Image credit: Luc De Leeuw
Back in the 90’s when the web was fresh and new and full of promise, we imagined information shared freely around the globe in a technical utopia. Our lives would be immeasurably better and everyone would share cat photos and live in harmony. What happened? Spam happened. (At least if you ask me.)
I’ve done back-of-the-envelope calculations and figured that I’ve lost thousands of dollars to spam over the years. Not to some fake Nigerian prince, but in lost productivity. Today, I’ve got email spam to a manageable level, but I’ve seen the rise in comment spam on this blog. I like to keep comments open and not require registration or Disqus, but lately I’ve been needing to clear out the spam every few days. What to do?
Comment Spam Countermeasures
As soon as I decided on having open comments, I installed Mollom. It worked well, but recently either the volume or the evasiveness of spam has started to overwhelm Mollom. I knew I needed something more, but I was holding off on installing Disqus to manage the comments—I’d rather not force people to log in when it shouldn’t be necessary.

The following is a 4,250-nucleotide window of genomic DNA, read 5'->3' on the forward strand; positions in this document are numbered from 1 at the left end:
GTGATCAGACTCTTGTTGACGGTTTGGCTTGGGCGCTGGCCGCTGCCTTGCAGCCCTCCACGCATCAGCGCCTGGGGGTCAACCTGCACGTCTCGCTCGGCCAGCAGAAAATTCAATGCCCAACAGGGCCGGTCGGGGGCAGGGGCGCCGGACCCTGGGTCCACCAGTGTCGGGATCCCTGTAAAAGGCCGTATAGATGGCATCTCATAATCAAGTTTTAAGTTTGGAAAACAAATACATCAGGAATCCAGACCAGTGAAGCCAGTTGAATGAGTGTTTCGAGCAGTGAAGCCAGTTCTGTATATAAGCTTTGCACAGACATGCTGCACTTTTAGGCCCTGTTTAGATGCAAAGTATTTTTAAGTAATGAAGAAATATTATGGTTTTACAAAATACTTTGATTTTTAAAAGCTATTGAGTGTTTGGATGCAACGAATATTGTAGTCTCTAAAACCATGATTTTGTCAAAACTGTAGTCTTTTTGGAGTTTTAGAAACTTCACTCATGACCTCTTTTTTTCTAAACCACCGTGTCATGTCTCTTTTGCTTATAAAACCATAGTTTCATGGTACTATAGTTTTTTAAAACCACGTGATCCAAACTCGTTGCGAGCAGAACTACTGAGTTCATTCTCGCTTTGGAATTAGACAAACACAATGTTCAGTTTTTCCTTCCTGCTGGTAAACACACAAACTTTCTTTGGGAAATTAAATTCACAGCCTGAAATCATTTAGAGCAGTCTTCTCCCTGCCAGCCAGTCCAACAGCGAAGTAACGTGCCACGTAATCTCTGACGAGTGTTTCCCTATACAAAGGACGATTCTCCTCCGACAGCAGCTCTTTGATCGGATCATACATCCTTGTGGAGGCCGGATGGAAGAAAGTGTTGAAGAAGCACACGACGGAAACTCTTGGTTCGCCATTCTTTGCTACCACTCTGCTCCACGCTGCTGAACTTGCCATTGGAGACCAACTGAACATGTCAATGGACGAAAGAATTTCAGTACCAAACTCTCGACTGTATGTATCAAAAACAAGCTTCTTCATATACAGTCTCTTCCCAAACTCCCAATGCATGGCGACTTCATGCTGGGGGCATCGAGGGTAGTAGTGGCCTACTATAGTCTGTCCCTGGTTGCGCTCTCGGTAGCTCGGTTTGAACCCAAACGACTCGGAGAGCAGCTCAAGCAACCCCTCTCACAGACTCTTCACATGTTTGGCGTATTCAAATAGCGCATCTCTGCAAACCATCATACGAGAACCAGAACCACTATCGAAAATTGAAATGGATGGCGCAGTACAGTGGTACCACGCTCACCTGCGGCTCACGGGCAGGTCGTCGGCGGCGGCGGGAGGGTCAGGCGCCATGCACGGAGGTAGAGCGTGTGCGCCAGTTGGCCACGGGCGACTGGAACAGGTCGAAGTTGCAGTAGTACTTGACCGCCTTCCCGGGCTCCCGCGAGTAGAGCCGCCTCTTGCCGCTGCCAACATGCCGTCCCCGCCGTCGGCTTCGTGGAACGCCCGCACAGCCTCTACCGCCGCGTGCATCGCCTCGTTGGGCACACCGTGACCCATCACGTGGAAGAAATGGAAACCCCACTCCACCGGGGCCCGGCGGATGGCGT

It’s important to identify the enemy… who are they? Actually, it’s not who, but rather what. The enemy is a ‘bot. Spammers develop spambot software that scans webpages for text fields to fill out and link back to their sites. What if we give the ‘bots a text field to fill out to satisfy their robotic work ethic, but guide them away from fields that will actually be displayed on the site. That’s exactly what the Honeypot module for Drupal does.
Honeypot uses a couple of techniques to confound spambots, but the main one is to create fake text fields on the page that are not visible to visitors. The fields are visible to the ‘bots, however. They fill them out with their links to “enlargement products”, or whatever it is and smugly move on to the next spam target. Little do they know, the links never make it onto the page.
There’s a little bit more to how Honeypot does it’s job. You can read a more in-depth article here: http://www.midwesternmac.com/blogs/jeff-geerling/introducing-honeypot-form-spam
Does it work?
It works. Since I installed Honeypot, I’ve had zero comment spam actually make it through. I still have Mollom installed and it gives me statistics on the spam repelled. It’s increased in quantity, but still nothing makes it through. I’d like to think that we’re one step closer to that cat-photo-sharing technological utopia, but I’m not letting my guard down yet. The war against spam is an ongoing one with every measure answered by a countermeasure. It’s not over yet.
Honeypot only worked for so long and comments are now gone from this site.